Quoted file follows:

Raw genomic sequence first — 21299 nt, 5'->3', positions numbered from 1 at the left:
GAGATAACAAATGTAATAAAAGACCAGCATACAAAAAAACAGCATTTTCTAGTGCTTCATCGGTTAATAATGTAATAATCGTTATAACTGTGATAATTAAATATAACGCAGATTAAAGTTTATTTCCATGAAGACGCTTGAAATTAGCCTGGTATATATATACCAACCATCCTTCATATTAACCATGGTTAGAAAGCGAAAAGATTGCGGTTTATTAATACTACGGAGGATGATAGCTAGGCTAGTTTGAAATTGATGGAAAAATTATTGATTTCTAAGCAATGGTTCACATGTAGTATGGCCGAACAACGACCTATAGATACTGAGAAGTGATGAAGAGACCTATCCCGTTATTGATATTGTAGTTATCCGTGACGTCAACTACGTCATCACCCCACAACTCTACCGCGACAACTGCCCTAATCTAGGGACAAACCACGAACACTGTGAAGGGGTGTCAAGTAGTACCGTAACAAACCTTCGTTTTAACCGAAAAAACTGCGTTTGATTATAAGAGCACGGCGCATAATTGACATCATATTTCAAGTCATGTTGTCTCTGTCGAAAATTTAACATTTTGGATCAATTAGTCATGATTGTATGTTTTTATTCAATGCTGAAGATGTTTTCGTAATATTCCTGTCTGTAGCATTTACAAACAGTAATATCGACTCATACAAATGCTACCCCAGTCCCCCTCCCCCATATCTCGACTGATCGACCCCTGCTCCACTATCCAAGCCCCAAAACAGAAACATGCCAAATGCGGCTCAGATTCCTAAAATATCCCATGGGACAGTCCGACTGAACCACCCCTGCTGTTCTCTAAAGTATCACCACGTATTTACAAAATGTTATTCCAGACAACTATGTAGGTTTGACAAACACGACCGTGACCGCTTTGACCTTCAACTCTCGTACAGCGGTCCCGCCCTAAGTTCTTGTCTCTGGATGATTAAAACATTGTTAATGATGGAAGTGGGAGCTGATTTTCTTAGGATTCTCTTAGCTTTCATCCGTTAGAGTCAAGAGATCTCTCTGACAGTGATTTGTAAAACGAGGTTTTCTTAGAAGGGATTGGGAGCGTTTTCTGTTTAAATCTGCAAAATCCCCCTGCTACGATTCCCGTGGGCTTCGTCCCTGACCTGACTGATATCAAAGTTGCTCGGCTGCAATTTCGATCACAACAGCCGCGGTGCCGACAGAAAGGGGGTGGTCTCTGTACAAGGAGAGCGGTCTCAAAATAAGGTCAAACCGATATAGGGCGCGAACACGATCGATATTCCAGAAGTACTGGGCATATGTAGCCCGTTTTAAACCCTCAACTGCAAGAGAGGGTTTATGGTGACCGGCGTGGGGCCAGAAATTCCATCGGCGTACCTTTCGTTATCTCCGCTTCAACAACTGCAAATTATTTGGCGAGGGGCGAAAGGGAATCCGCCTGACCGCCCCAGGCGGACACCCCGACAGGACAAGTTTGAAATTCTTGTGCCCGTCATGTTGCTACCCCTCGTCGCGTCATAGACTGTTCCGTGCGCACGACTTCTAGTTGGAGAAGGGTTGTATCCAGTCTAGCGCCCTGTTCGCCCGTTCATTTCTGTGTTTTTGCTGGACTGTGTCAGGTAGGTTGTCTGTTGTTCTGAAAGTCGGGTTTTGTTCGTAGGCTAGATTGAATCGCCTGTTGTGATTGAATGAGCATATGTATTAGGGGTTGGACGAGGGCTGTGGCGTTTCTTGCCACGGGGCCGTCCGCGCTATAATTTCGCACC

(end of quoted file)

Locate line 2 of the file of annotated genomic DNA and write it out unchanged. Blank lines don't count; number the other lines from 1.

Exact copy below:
GAGATAACAAATGTAATAAAAGACCAGCATACAAAAAAACAGCATTTTCTAGTGCTTCATCGGTTAATAATGTAATAATCGTTATAACTGTGATAATTAAATATAACGCAGATTAAAGTTTATTTCCATGAAGACGCTTGAAATTAGCCTGGTATATATATACCAACCATCCTTCATATTAACCATGGTTAGAAAGCGAAAAGATTGCGGTTTATTAATACTACGGAGGATGATAGCTAGGCTAGTTTGAAATTGATGGAAAAATTATTGATTTCTAAGCAATGGTTCACATGTAGTATGGCCGAACAACGACCTATAGATACTGAGAAGTGATGAAGAGACCTATCCCGTTATTGATATTGTAGTTATCCGTGACGTCAACTACGTCATCACCCCACAACTCTACCGCGACAACTGCCCTAATCTAGGGACAAACCACGAACACTGTGAAGGGGTGTCAAGTAGTACCGTAACAAACCTTCGTTTTAACCGAAAAAACTGCGTTTGATTATAAGAGCACGGCGCATAATTGACATCATATTTCAAGTCATGTTGTCTCTGTCGAAAATTTAACATTTTGGATCAATTAGTCATGATTGTATGTTTTTATTCAATGCTGAAGATGTTTTCGTAATATTCCTGTCTGTAGCATTTACAAACAGTAATATCGACTCATACAAATGCTACCCCAGTCCCCCTCCCCCATATCTCGACTGATCGACCCCTGCTCCACTATCCAAGCCCCAAAACAGAAACATGCCAAATGCGGCTCAGATTCCTAAAATATCCCATGGGACAGTCCGACTGAACCACCCCTGCTGTTCTCTAAAGTATCACCACGTATTTACAAAATGTTATTCCAGACAACTATGTAGGTTTGACAAACACGACCGTGACCGCTTTGACCTTCAACTCTCGTACAGCGGTCCCGCCCTAAGTTCTTGTCTCTGGATGATTAAAACATTGTTAATGATGGAAGTGGGAGCTGATTTTCTTAGGATTCTCTTAGCTTTCATCCGTTAGAGTCAAGAGATCTCTCTGACAGTGATTTGTAAAACGAGGTTTTCTTAGAAGGGATTGGGAGCGTTTTCTGTTTAAATCTGCAAAATCCCCCTGCTACGATTCCCGTGGGCTTCGTCCCTGACCTGACTGATATCAAAGTTGCTCGGCTGCAATTTCGATCACAACAGCCGCGGTGCCGACAGAAAGGGGGTGGTCTCTGTACAAGGAGAGCGGTCTCAAAATAAGGTCAAACCGATATAGGGCGCGAACACGATCGATATTCCAGAAGTACTGGGCATATGTAGCCCGTTTTAAACCCTCAACTGCAAGAGAGGGTTTATGGTGACCGGCGTGGGGCCAGAAATTCCATCGGCGTACCTTTCGTTATCTCCGCTTCAACAACTGCAAATTATTTGGCGAGGGGCGAAAGGGAATCCGCCTGACCGCCCCAGGCGGACACCCCGACAGGACAAGTTTGAAATTCTTGTGCCCGTCATGTTGCTACCCCTCGTCGCGTCATAGACTGTTCCGTGCGCACGACTTCTAGTTGGAGAAGGGTTGTATCCAGTCTAGCGCCCTGTTCGCCCGTTCATTTCTGTGTTTTTGCTGGACTGTGTCAGGTAGGTTGTCTGTTGTTCTGAAAGTCGGGTTTTGTTCGTAGGCTAGATTGAATCGCCTGTTGTGATTGAATGAGCATATGTATTAGGGGTTGGACGAGGGCTGTGGCGTTTCTTGCCACGGGGCCGTCCGCGCTATAATTTCGCACC